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Charles Krauthammer: Video reveals cynicism behind Obamacare

MIT professor Jonathan Gruber, a principal architect of Obamacare, admitted that in order to get the law passed, it was made deliberately obscure and deceptive.
MIT professor Jonathan Gruber, a principal architect of Obamacare, admitted that in order to get the law passed, it was made deliberately obscure and deceptive.

It’s not exactly the Ems Dispatch (the diplomatic cable Bismarck doctored to provoke the 1870 Franco-Prussian War). But what the just-resurfaced Gruber Confession lacks in world-historical consequence, it makes up for in world-class cynicism.

This October 2013 video shows MIT professor Jonathan Gruber, a principal architect of Obamacare, admitting that in order to get it passed, the law was made deliberately obscure and deceptive.

“Lack of transparency is a huge political advantage,” said Gruber. “Basically, call it the stupidity of the American voter or whatever, but basically that was really, really critical to getting the thing to pass.”

First, Gruber said, the bill’s authors manipulated the nonpartisan Congressional Budget Office, which issues gold-standard cost estimates of any legislative proposal: “This bill was written in a tortured way to make sure CBO did not score the mandate as taxes.” Why? Because “if CBO scored the mandate as taxes, the bill dies.” And yet the president himself openly insisted that the individual mandate – what you must pay the government if you fail to buy health insurance – was not a tax.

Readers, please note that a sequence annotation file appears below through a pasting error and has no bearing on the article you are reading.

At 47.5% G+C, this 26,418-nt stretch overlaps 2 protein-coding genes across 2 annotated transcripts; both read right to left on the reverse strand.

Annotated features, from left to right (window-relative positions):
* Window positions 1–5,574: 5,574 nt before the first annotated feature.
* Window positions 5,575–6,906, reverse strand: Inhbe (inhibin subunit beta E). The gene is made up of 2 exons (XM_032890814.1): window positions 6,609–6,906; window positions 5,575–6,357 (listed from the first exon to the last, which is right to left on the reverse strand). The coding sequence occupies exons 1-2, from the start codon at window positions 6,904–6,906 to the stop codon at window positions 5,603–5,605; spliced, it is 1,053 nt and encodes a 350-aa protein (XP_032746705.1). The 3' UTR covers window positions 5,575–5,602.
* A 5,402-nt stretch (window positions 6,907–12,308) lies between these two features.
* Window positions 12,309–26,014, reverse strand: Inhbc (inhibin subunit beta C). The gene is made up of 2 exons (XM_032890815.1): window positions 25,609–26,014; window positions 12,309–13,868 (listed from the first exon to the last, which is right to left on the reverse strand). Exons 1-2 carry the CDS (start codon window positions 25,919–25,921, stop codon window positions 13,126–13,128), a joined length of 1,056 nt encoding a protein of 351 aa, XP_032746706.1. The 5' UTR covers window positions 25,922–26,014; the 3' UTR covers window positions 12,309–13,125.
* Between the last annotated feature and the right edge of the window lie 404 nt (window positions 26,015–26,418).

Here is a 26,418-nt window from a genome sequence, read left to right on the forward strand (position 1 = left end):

Worse was the pretense that Obamacare wouldn’t cost anyone anything. Skeptics like me pointed out the obvious: You can’t subsidize 30 million uninsured without someone paying something. Indeed, Gruber admits, Obamacare was a huge transfer of wealth – which had to be hidden from the American people because “if you had a law which ... made explicit that healthy people pay in and sick people get money, it would not have passed.”

Remember: The whole premise of Obamacare was that it would help the needy, but if you were not in need, if you liked what you had, you would be left alone. Which is why Obama kept repeating – PolitiFact counted 31 times – that “if you like your plan, you can keep your plan.”

But as NBC News and others reported last year, the administration knew all along this wasn’t true. But White House political hands overrode those wary about the president’s phony promise.

It gets even worse, thanks again to Gruber. Last week, the U.S. Supreme Court agreed to hear a case claiming that the administration is violating its own health care law, which clearly specifies that subsidies can be given only to insurance purchased on “exchanges established by the state.” Just 13 states have set up such exchanges. Yet the administration is giving tax credits to plans bought on the federal exchange – serving 37 states – despite what the law says.

The administration is frantically arguing that “exchanges established by the state” is merely sloppy drafting, a kind of legislative typo. And that the intent all along was to subsidize all plans on all exchanges.

Re-enter professor Gruber. On a separate video in a different speech, he explains what Obamacare intended: “If you’re a state and you don’t set up an exchange, that means your citizens don’t get their tax credits.” The legislative idea was to coerce states into setting up their own exchanges by otherwise denying their citizens subsidies.

This may have been a stupid idea, but it was no slip. And it’s the law, as written, as enacted and as intended. It can be changed by Congress only, not by the executive.

Thanks to these inadvertent displays of candor, we now know what lay behind Obama’s smooth reassurances – the arrogance of an academic liberalism that rules in the name of a citizenry it mocks, disdains and deliberately, contemptuously deceives.

Charles Krauthammer writes for the Washington Post Writers Group.

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